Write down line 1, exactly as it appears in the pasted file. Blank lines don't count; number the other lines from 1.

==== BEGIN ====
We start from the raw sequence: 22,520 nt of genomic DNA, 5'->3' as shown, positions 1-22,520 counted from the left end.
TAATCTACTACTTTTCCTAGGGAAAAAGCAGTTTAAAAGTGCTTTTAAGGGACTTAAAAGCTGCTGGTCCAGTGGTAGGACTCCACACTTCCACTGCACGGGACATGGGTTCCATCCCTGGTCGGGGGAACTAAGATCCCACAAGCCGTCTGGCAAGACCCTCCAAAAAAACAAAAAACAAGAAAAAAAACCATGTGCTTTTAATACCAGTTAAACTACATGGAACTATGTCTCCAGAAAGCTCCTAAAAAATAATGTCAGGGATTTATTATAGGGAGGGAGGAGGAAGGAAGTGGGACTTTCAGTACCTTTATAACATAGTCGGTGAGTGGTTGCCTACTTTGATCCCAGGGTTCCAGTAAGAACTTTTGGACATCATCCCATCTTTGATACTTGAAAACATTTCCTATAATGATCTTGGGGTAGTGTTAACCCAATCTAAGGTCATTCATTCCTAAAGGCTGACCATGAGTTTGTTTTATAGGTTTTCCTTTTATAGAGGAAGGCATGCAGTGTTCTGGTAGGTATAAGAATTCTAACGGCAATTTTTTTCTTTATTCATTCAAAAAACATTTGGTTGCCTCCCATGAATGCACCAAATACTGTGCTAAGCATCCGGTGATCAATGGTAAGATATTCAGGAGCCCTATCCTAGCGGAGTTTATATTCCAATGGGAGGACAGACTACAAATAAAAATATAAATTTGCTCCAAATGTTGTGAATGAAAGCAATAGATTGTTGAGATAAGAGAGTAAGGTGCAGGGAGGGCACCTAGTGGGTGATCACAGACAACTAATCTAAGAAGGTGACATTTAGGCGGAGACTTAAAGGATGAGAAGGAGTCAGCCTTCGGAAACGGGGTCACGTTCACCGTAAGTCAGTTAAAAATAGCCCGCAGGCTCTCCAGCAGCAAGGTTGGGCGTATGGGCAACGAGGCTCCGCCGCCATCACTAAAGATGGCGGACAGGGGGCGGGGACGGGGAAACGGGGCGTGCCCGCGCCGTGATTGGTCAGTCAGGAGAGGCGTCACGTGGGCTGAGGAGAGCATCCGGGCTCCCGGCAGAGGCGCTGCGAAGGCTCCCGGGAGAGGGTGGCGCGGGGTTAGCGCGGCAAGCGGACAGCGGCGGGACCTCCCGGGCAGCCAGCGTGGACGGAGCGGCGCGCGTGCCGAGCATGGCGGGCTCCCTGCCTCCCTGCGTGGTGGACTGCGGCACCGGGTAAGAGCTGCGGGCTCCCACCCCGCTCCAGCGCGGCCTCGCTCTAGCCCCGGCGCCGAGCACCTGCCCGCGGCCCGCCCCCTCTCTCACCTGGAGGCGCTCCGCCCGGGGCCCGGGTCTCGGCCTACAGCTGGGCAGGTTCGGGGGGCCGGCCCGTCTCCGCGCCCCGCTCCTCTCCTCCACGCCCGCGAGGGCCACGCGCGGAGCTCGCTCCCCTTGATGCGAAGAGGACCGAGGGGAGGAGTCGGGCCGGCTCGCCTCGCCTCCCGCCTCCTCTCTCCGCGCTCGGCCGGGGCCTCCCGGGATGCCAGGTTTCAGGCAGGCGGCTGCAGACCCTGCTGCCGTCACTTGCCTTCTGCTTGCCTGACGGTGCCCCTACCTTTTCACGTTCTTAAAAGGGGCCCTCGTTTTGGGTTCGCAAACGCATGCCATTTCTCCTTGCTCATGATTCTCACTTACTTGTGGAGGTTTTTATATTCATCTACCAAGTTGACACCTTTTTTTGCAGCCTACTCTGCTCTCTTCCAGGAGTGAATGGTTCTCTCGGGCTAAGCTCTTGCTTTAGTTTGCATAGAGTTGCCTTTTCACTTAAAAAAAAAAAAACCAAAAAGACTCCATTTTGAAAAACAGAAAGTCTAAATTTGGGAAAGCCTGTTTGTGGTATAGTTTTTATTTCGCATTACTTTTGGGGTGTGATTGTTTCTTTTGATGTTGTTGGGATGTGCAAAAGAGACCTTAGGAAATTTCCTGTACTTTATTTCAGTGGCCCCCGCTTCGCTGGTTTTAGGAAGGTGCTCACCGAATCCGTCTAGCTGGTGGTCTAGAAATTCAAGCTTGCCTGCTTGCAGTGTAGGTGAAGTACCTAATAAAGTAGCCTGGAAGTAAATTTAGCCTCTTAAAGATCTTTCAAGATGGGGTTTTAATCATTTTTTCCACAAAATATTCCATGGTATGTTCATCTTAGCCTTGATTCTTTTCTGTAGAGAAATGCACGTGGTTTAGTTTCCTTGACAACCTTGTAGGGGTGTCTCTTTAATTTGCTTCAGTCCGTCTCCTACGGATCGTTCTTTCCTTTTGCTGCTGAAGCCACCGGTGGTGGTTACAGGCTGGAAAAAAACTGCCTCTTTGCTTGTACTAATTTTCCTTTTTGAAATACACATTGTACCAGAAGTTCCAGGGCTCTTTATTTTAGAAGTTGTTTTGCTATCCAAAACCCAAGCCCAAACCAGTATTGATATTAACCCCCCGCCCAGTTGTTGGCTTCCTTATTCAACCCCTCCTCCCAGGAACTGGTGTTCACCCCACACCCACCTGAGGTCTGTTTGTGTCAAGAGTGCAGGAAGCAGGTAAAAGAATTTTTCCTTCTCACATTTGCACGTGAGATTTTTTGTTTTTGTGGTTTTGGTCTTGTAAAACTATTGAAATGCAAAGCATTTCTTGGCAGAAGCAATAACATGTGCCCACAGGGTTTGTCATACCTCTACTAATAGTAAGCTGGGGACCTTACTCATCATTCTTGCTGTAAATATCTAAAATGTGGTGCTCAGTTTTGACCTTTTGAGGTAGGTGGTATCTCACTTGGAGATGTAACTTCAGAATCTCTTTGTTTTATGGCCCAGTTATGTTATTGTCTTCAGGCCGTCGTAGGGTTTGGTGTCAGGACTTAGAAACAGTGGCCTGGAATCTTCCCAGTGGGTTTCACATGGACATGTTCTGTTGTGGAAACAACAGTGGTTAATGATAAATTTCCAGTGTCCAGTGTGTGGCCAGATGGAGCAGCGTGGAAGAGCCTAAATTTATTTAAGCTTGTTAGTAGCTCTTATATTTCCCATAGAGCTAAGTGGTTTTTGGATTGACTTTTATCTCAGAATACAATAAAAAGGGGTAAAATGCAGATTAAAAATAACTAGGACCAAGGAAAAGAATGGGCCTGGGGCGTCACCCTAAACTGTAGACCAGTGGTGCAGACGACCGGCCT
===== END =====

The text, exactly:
We start from the raw sequence: 22,520 nt of genomic DNA, 5'->3' as shown, positions 1-22,520 counted from the left end.